Theft and justice / by kevin murray

In virtually every nation and society, theft is considered to be a crime, and the punishment for thieves and robbers can range to something very mild, such as a reprimand or to actual prison time, depending upon the severity, the justice system, and the incorrigibility of the thief.  It does seem strange though, if thievery is so frown upon, that characters such as Robin Hood, known for his stealing from the rich in order to give to the poor; or Jean Valjean from Les Miserables, who stole a loaf of bread to feed his starving nephew, was then arrested and thereupon sentenced to nineteen years of hard labor, only to in the end, to demonstrate the nobility of his character to such a high extent, that Inspector Javert, his nemesis, fatally recognizes that Jean Valjean is a more noble man than he, mainly because Javert had become an obedient pawn to the letter of the law, thereby unable to overcome such;  of which these two archetypes , though thieves, are well respected as men of high character.


We presently live in a world, very neatly divided between the haves, and the have-nots, and whereas there are certain countries that have developed a middle class, as well as upward mobility, the dividing line between the privileged and propertied class, and the disparity between the very rich, and the impoverished, is to a very large extent, no different than what it was at the time of Robin Hood or of Jean Valjean.   In no uncertain terms, the rich, powerful, and connected run the show, which is the very prevailing reason why there are so many with so little, and so few with so much.


This signifies that laws that make robbery and thievery a crime, in all circumstances, and in all conditions, fundamentally must be wrong, for the poor are entitled to a fair return for their labor and for their effort, and to not have such, in this modern day and age, when there never has been so much material richness, is unacceptable.  So too, thievery or general unrest is going to be the result of having pockets or even huge swaths of the population that are ill educated, ill housed, treated unjustly, and given little or no opportunity  to fairly develop their inherent talents.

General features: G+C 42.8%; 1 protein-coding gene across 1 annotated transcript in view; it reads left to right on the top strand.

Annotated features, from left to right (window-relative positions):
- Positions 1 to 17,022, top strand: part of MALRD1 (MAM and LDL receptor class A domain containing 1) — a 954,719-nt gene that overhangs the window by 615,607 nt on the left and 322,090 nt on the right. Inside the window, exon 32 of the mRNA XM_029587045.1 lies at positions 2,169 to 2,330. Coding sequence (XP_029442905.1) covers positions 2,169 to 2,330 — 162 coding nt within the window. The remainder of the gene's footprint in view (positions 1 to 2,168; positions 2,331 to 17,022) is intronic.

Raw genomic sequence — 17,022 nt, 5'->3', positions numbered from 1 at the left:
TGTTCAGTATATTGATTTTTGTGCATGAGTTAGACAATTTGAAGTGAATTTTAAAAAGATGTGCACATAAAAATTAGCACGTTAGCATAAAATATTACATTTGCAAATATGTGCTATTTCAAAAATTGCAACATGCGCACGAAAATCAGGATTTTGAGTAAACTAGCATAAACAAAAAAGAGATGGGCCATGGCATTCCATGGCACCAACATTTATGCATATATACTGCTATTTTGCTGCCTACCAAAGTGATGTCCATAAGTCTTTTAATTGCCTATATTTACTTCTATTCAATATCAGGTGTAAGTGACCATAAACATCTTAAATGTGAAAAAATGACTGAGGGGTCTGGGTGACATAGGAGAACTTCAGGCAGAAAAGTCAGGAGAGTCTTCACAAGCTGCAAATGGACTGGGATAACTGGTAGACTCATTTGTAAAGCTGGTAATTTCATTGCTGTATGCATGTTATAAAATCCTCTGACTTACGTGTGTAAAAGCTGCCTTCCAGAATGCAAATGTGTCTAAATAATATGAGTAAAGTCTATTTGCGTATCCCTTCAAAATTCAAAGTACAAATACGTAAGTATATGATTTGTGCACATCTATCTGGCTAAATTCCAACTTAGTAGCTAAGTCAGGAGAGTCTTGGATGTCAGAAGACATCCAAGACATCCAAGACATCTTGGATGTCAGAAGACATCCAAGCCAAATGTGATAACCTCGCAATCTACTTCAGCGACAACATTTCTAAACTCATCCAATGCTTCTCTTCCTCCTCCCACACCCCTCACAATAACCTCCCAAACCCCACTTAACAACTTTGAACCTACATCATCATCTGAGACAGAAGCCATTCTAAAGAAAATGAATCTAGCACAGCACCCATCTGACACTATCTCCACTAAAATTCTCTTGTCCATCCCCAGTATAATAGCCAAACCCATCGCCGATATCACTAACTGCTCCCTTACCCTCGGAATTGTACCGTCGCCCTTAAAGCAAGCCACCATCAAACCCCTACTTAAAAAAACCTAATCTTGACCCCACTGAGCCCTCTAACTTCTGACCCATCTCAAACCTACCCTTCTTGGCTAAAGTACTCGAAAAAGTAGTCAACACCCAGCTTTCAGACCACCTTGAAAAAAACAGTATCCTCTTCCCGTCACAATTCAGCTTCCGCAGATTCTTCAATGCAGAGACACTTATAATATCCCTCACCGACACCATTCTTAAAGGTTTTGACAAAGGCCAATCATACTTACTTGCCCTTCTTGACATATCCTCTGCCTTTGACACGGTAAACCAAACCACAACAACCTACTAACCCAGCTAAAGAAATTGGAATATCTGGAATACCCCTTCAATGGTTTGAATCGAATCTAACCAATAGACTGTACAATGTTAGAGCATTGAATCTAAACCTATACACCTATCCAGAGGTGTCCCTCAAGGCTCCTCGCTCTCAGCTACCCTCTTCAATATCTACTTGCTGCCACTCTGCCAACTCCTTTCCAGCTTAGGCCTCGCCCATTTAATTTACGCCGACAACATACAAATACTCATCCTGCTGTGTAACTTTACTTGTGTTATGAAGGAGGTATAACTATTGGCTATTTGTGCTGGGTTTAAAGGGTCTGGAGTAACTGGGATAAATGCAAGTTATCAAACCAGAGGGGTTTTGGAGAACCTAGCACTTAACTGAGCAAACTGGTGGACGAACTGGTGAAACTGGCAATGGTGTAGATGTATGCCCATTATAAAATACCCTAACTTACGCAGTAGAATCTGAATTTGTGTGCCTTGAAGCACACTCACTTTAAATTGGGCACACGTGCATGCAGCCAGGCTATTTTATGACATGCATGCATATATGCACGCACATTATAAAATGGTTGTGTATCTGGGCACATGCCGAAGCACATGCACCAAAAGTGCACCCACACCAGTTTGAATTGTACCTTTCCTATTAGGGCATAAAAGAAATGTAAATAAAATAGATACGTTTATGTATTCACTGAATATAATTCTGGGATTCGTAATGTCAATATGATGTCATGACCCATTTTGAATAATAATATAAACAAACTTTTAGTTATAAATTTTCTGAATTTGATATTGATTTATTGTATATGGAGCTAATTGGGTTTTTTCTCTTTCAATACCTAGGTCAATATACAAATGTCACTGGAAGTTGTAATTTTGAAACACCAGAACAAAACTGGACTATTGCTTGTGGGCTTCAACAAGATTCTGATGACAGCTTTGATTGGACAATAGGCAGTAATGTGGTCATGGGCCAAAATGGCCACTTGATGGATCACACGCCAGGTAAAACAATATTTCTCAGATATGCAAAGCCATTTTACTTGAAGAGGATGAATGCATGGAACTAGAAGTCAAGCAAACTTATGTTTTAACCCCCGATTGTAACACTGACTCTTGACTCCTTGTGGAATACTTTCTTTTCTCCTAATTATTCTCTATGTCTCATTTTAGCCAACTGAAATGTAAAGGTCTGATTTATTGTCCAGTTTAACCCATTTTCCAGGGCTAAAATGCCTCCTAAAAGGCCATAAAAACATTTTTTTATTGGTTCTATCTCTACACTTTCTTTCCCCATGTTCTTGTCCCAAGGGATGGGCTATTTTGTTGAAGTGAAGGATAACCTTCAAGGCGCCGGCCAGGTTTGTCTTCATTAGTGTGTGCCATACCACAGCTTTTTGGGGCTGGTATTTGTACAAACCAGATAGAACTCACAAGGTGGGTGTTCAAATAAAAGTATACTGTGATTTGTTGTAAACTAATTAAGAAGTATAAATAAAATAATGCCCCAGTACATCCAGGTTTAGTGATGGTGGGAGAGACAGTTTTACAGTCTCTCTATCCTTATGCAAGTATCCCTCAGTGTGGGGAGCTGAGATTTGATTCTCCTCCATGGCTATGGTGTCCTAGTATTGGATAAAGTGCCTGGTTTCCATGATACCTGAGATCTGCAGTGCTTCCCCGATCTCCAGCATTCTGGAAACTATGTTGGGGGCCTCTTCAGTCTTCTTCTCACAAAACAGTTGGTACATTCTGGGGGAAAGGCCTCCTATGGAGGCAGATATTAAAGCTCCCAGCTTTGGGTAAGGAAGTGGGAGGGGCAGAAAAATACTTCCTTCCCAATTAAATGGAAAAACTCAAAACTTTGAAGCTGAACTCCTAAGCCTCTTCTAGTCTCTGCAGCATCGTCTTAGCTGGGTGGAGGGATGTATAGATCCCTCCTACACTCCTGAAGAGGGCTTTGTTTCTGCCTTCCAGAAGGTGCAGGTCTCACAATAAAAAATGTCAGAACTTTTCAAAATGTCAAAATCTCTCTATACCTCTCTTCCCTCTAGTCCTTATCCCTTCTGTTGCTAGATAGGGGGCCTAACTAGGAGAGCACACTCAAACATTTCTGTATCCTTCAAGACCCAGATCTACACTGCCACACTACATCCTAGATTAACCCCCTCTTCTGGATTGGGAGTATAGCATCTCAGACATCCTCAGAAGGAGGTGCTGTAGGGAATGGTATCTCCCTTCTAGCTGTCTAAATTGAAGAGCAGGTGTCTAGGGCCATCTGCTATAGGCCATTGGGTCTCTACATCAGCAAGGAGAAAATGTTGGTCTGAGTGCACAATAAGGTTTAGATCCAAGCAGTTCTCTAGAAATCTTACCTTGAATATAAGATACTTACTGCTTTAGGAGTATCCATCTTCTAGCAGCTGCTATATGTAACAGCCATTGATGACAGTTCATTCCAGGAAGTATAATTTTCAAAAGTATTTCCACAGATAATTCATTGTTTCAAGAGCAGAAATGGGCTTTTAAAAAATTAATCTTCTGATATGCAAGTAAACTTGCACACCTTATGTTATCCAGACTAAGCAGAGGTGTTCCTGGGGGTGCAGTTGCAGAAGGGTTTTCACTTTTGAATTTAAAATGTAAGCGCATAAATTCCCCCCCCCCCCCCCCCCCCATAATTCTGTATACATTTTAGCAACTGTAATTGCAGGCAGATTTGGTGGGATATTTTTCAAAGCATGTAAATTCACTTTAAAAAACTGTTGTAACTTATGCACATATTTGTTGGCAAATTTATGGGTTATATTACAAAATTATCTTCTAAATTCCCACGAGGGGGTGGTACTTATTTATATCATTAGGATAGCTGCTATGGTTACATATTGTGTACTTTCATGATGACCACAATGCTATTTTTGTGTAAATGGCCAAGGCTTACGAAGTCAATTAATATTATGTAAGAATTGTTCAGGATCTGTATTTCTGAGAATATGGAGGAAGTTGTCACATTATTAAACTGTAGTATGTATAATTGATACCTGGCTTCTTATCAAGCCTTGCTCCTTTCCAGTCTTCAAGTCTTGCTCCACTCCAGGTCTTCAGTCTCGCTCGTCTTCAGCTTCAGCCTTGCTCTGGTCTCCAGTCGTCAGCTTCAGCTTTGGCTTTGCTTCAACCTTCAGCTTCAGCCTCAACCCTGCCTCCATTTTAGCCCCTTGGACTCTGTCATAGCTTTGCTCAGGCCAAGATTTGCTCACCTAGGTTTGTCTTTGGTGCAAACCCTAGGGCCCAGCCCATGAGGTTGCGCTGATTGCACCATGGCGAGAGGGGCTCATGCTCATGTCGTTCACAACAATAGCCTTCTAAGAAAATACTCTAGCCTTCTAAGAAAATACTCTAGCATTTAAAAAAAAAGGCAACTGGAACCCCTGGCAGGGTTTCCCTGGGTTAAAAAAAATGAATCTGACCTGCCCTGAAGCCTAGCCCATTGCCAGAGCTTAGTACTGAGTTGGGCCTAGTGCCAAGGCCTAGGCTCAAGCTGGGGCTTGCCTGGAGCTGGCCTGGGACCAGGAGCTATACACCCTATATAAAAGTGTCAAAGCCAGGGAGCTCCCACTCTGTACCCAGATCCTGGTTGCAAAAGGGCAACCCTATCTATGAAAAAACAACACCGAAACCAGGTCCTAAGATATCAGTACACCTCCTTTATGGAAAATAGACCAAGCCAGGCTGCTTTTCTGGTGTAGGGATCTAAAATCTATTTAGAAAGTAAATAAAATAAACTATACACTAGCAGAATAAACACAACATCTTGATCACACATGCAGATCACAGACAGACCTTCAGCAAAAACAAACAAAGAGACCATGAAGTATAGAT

The poor of this world have rights, of which, they are entitled to a fair opportunity for decent housing, decent education and decent healthcare, and if these things are lacking, the end result, more often than not,  will be crime or civil unrest, of which America, a land with endless reams of laws upon laws, criminalizes just about everything.   The whole reason why the rich in the past as well as in the present, set themselves apart from the masses, is because they know that they have done the masses wrong, and because the rich live so well, they don't want to risk their good health and their good treasure, being raided, justly or not, from those that have little or nothing.


In point of fact, if the government will not fairly and appropriately tax the rich, in order to help and to assist the poor, and many governments do not; then the poor have the inherent right to tax the rich in their own way, for surely they have little to lose, except for the heavy chains that have been unfairly foisted upon them.